Robert sheckley — a wind is rising

A Wind Is Rising

Robert Sheckley

Outside, a wind was rising. But within the station, the two men had other things on their minds. Clayton turned the handle of the water faucet again and waited. Nothing happened.
“Try hitting it,” said Nerishev.
Clayton pounded the faucet with his fist. Two drops of water came out.
A third drop trembled on the spigot's lip, swayed and fell. That was all.
“That does it,” Clayton said bitterly. “That damned water pipe is blocked again. How much water we got in storage?”
“Four gallons-assuming the tank hasn't sprung another leak,” said Nerishev. He stared at the faucet, tapping it with long, nervous fingers.
He was a big, pale man with a sparse beard, fragile-looking in spite of his size. He didn't look like the type to operate an observation station on a remote and alien planet. But the Advance Exploration Corps had discovered, to its regret, that there was no type to operate a station.
Nerishev was a competent biologist and botanist. Although chronically nervous, he had surprising reserves of calm. He was the sort of man who needs an occasion to rise to. This, if anything, made him suitable to pioneer a planet like Carella I.
“I suppose somebody should go out and unblock the water pipe,” said Nerishev, not looking at Clayton.
“I suppose so,” Clayton said, pounding the faucet again. “But it's going to be murder out there. Listen to it!”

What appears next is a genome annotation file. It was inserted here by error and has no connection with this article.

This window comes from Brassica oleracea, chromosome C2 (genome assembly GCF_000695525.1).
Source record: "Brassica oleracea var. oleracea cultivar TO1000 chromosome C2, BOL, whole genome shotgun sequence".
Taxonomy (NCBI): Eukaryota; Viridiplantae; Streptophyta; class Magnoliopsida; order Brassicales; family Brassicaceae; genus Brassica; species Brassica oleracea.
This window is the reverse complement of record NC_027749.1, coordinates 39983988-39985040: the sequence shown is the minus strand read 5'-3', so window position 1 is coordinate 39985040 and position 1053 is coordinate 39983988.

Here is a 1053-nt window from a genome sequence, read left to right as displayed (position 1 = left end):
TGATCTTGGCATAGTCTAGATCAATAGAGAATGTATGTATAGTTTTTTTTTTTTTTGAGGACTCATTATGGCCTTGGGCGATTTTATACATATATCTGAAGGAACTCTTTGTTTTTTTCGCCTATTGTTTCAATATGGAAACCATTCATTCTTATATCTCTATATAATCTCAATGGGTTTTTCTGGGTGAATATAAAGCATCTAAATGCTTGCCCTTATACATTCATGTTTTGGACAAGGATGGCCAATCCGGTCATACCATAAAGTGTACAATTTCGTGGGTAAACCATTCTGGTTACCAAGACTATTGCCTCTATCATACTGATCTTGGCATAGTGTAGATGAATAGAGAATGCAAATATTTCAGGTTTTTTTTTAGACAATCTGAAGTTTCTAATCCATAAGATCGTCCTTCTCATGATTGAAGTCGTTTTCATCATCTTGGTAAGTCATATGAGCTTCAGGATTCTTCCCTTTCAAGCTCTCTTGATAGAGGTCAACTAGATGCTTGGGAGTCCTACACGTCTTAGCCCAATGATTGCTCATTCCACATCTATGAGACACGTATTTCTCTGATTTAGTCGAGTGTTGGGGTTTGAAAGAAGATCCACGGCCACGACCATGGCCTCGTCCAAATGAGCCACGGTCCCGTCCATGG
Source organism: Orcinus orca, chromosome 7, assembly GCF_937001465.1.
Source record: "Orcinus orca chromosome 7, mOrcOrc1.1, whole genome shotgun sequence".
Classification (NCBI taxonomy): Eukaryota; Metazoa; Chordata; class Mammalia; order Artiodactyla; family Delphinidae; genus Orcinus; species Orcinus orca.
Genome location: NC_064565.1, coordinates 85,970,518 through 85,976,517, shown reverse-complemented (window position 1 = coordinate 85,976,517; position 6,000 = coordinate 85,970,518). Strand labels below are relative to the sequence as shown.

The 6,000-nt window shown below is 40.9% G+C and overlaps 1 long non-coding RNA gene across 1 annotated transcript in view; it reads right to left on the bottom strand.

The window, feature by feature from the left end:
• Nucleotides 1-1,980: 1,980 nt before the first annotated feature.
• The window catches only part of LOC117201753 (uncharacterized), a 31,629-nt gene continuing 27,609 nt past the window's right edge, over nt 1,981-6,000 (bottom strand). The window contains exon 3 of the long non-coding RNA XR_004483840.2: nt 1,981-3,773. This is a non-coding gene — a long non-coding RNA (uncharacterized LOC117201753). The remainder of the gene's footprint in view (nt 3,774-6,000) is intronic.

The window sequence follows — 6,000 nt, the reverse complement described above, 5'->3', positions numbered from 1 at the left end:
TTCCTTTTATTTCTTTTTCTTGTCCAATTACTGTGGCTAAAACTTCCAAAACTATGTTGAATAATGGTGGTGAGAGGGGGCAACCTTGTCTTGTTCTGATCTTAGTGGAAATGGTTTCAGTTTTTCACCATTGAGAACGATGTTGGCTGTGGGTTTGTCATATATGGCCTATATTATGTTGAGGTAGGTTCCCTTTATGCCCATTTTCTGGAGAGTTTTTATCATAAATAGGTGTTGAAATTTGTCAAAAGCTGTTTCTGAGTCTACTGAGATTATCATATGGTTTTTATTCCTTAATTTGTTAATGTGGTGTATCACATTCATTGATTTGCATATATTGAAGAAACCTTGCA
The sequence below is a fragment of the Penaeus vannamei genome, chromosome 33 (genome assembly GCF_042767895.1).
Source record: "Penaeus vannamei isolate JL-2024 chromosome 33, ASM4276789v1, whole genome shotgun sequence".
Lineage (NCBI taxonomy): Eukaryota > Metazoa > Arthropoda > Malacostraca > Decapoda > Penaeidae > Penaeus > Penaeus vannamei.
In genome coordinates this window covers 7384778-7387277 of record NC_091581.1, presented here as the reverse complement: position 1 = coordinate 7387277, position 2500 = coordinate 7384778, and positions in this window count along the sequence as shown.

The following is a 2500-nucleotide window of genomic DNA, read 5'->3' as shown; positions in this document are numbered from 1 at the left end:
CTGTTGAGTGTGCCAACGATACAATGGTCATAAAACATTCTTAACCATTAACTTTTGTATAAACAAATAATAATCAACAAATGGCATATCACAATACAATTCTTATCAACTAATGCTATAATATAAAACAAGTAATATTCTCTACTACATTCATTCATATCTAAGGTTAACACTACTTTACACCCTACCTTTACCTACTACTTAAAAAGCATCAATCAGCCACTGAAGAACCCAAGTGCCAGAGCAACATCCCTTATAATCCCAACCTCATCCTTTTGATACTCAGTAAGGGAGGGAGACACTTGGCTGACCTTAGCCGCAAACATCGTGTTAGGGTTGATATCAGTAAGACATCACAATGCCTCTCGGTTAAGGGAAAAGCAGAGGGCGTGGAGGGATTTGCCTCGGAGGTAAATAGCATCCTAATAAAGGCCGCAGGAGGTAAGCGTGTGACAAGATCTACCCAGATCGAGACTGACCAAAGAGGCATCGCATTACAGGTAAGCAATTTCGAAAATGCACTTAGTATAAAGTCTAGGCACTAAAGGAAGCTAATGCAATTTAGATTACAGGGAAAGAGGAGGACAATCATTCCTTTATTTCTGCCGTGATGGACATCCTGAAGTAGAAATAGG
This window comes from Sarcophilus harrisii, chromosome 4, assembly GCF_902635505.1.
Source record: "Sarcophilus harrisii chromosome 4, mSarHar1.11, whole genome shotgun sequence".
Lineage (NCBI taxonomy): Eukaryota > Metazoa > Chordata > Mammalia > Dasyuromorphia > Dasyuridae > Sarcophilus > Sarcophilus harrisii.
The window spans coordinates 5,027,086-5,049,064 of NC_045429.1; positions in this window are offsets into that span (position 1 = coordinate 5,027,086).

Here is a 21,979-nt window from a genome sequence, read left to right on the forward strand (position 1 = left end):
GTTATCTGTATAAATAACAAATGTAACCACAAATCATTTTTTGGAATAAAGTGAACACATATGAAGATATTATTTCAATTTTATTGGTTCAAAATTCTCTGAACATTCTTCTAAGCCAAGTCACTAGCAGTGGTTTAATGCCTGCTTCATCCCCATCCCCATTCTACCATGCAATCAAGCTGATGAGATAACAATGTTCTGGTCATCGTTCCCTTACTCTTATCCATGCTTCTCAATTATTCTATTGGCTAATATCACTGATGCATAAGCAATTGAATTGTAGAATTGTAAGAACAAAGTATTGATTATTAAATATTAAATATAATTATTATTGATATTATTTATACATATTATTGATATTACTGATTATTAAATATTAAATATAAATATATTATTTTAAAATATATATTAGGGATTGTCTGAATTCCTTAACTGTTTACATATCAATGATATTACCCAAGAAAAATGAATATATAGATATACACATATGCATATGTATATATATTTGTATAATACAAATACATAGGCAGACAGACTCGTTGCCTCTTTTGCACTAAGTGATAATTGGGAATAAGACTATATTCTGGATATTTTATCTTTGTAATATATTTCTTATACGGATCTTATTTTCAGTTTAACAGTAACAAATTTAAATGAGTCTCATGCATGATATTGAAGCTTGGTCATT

Clayton was a short man, bull-necked, red-faced, powerfully constructed. This was his third tour of duty as a planetary observer.
He had tried other jobs in the Advance Exploration Corps, but none suited him. PEP-Primary Extraterrestrial Penetration-faced him with too many unpleasant surprises. It was work for daredevils and madmen.
But Base Operations was much too tame and restricting.
He like the work of a planetary observer, though. His job was to sit tight on a planet newly opened by the PEP boys and checked out by a drone camera crew. All he had to do on this planet was stoically endure discomfort and skillfully keep himself alive. After a year of this, the relief ship would remove him and note his report. On the basis of the report, further action would or would not be taken.
Before each tour of duty, Clayton dutifully promised his wife that this would be the last. After this tour, he was going to stay on Earth and work on the little farm he owned. He promised…
But at the end of each rest leave, Clayton journeyed out again, to do the thing for which he was best suited: staying alive through skill and endurance.
But this time, he had had it. He and Nerishev had been eight months on Carella. The relief ship was due in another four months. If he came through alive, he was going to quit for good.
“Just listen to that wind,” Nerishev said.
Muffled, distant, it sighed and murmured around the steel hull of the station like a zephyr, a summer breeze.
That was how it sounded to them inside the station, separated from the wind by three inches of steel plus a soundproofing layer.
“It's rising,” Clayton said. He walked over to the windspeed indicator.
According to the dial, the gentle-sounding wind was blowing at a steady 82 miles an hour.
A light breeze on Carella.
“Man, oh man!” Clayton said. “I don't want to go out there. Nothing's worth going out there.”
“It's your turn,” Nerishev pointed out.
“I know. Let me complain a little first, will you? Come on, let's get a forecast from Smanik.”